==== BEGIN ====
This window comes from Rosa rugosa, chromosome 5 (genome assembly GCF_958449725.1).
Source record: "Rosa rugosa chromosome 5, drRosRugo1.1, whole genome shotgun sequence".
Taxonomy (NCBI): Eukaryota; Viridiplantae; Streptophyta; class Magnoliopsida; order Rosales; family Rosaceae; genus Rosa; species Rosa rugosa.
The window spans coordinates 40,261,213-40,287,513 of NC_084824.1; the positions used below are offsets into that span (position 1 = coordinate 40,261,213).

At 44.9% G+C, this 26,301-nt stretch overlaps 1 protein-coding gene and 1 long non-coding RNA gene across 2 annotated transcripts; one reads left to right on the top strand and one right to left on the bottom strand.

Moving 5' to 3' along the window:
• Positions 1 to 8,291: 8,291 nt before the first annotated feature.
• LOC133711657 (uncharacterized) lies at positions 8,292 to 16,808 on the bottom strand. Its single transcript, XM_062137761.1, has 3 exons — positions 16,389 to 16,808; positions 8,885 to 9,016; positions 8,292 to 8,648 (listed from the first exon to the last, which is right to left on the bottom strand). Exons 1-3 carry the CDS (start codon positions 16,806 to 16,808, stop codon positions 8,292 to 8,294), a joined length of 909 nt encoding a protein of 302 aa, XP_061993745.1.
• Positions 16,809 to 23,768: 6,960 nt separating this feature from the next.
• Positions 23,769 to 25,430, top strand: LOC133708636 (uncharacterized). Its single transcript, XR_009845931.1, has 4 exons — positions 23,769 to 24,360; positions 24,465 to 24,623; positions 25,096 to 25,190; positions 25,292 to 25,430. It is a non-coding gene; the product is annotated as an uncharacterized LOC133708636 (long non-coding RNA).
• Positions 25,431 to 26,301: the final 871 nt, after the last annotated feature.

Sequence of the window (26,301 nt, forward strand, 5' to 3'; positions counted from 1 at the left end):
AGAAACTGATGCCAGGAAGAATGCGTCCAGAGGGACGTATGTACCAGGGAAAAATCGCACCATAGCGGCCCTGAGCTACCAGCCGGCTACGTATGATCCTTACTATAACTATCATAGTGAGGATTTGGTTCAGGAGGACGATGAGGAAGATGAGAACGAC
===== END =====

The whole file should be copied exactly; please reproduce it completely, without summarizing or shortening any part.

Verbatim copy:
This window comes from Rosa rugosa, chromosome 5 (genome assembly GCF_958449725.1).
Source record: "Rosa rugosa chromosome 5, drRosRugo1.1, whole genome shotgun sequence".
Taxonomy (NCBI): Eukaryota; Viridiplantae; Streptophyta; class Magnoliopsida; order Rosales; family Rosaceae; genus Rosa; species Rosa rugosa.
The window spans coordinates 40,261,213-40,287,513 of NC_084824.1; the positions used below are offsets into that span (position 1 = coordinate 40,261,213).

At 44.9% G+C, this 26,301-nt stretch overlaps 1 protein-coding gene and 1 long non-coding RNA gene across 2 annotated transcripts; one reads left to right on the top strand and one right to left on the bottom strand.

Moving 5' to 3' along the window:
• Positions 1 to 8,291: 8,291 nt before the first annotated feature.
• LOC133711657 (uncharacterized) lies at positions 8,292 to 16,808 on the bottom strand. Its single transcript, XM_062137761.1, has 3 exons — positions 16,389 to 16,808; positions 8,885 to 9,016; positions 8,292 to 8,648 (listed from the first exon to the last, which is right to left on the bottom strand). Exons 1-3 carry the CDS (start codon positions 16,806 to 16,808, stop codon positions 8,292 to 8,294), a joined length of 909 nt encoding a protein of 302 aa, XP_061993745.1.
• Positions 16,809 to 23,768: 6,960 nt separating this feature from the next.
• Positions 23,769 to 25,430, top strand: LOC133708636 (uncharacterized). Its single transcript, XR_009845931.1, has 4 exons — positions 23,769 to 24,360; positions 24,465 to 24,623; positions 25,096 to 25,190; positions 25,292 to 25,430. It is a non-coding gene; the product is annotated as an uncharacterized LOC133708636 (long non-coding RNA).
• Positions 25,431 to 26,301: the final 871 nt, after the last annotated feature.

Sequence of the window (26,301 nt, forward strand, 5' to 3'; positions counted from 1 at the left end):
AGAAACTGATGCCAGGAAGAATGCGTCCAGAGGGACGTATGTACCAGGGAAAAATCGCACCATAGCGGCCCTGAGCTACCAGCCGGCTACGTATGATCCTTACTATAACTATCATAGTGAGGATTTGGTTCAGGAGGACGATGAGGAAGATGAGAACGAC